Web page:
Cost of keeping the dollar peg goes beyond defence
Philip Bowring says giving control of Exchange Fund assets to their owners, the citizens of Hong Kong, would be better than leaving the money at the disposal of local bureaucrats
According to evidence in the ongoing trial of Rafael Hui Si-yan and executives of Sun Hung Kai Properties, the Kwok brothers had once considered hiring Norman Chan Tak-lam but thought the cost not worthwhile. Sun Hung Kai's consequent gain has been Hong Kong's loss as bureaucrat Chan went in quick leaps from a stint at Standard Chartered Bank to Donald Tsang Yam-kuen's office manager to head of the Hong Kong Monetary Authority, replacing its long-time incumbent, the arrogant but very competent Joseph Yam Chi-kwong.
Perhaps the appointment of Chan should have been no surprise, given his close relationship with Tsang and Tsang's affinity with Standard Chartered, where Tsang's sister Katherine Tsang King-suen rocketed from a human resources role to heading the bank's Greater China operations.
But if Chan actually believes his own public statement, Hong Kong is in for a rough passage the next time its value vis-à-vis the US dollar or the Chinese yuan becomes an issue in the marketplace - and it surely will.
Chan recently claimed that all of the government's net assets in the Exchange Fund were needed to defend the dollar peg. That is a ridiculous statement on several counts.
Firstly, it ignores the basic principle by which a peg of this sort is supposed to operate if under strong downward pressure - the contraction of base money and the consequent rise in interest rates to the point where outflows cease.
Reserves can help smooth that process but committing all reserves to defence of a peg is sheer lunacy, particularly given that banking assets are 12 times those of the reserves.
If an exchange rate is perceived to be wildly out of line with reality, it will collapse, as surely as did the Thai baht and other Asian currencies in 1997.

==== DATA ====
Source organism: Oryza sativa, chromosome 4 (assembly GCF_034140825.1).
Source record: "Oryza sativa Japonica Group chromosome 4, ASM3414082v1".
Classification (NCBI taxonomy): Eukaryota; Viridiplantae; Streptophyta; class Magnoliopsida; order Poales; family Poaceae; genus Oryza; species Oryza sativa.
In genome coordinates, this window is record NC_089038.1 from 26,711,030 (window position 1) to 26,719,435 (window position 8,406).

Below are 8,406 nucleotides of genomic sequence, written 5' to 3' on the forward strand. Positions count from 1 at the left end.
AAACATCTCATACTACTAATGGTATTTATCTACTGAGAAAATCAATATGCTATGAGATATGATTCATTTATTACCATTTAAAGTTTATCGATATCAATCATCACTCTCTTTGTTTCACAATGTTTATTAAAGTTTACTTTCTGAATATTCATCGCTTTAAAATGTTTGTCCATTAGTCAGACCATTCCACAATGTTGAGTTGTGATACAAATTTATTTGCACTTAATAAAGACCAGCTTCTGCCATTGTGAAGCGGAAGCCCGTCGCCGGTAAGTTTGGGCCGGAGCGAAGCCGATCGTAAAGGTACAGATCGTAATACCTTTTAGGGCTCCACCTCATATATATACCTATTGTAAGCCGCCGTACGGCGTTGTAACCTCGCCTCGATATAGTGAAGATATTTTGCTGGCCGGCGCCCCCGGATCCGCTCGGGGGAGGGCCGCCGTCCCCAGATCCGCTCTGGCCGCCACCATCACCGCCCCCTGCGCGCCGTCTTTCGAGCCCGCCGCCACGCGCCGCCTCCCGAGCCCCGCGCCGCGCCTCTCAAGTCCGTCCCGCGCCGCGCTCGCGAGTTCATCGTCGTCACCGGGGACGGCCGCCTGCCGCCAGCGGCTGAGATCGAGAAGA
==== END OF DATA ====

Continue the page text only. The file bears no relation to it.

Foreign currency reserves and fiscal reserves are two separate concepts and have very different goals. Conflating them just because most of Hong Kong's fiscal reserves are held in foreign currencies is dangerous.
Nor are these foreign exchange reserves of the slightest use if the problem is extreme upward pressure on the Hong Kong dollar. This is a far more likely scenario given that for a long time the currency has remained near the top of its peg band despite intervention by the HKMA.
It is anyone's guess when the next round of global currency turmoil will break out and in what direction it will push the Hong Kong dollar.
But you can be sure that because of the ever greater links between Hong Kong and the mainland, and the greater international role of the yuan, the local currency will be in play. Whatever happens to the yuan, its rate against the dollar will become more volatile as China liberalises its currency regime.
As Yam himself has intimated, Hong Kong needs to be thinking of its currency arrangements given the role of China in this economy. This writer has - from before the peg was introduced during the panic of 1983 - been in favour of a managed float against a basket of currencies, of the sort long implemented by Singapore. A basket composed of just dollars and yuan would provide much greater stability than one composed entirely of one currency.
But civil servants of the Chan ilk and his deputies - civil servants with scant experience in the private sector or financial markets - seem incapable of doing more than repeating shibboleths about the peg and using it to justify excessive reserves. That the peg has lasted 30 years in no way assures that it is permanent.
Currency issues have always been problematic in Hong Kong. In the early colonial days, this arose from Britain operating a gold-based currency while China was silver-based. The relative values of gold and silver fluctuated. The period from 1966 to 1975 saw no less than three systems - a sterling peg, a dollar peg, each punctuated with a revaluation, and then no peg at all.
Of course, Chan may be thinking ahead and not telling anyone. But in that case why this stupid talk about the necessity for keeping those existing reserves, other than to head off demands for some of them to be dedicated to providing pensions for citizens other than our featherbedded civil servants and associated bodies?
Does anyone compute the cost to the economy of investing these huge surpluses mostly in short-dated paper and low yielding foreign government bonds?
Why should the HKMA be entrusted with such huge resources when they could be put to better use by their owners, the citizens of Hong Kong?
The in-crowd of bureaucrats purports not to trust Hongkongers' ability to manage their own affairs. But meanwhile these same officials show themselves incapable of managing the public purse, resulting in vast cost over-runs for their favoured projects, several of which had no economic justification even at the original cost.
It is hard not to come to the conclusion that inane remarks like those of Chan are simply a way of ensuring that the maximum amount of money remains at the disposal of bureaucrats, thereby cementing the links between government and favoured big businesses, a group now including some mainland state enterprises.
Philip Bowring is a Hong Kong-based journalist and commentator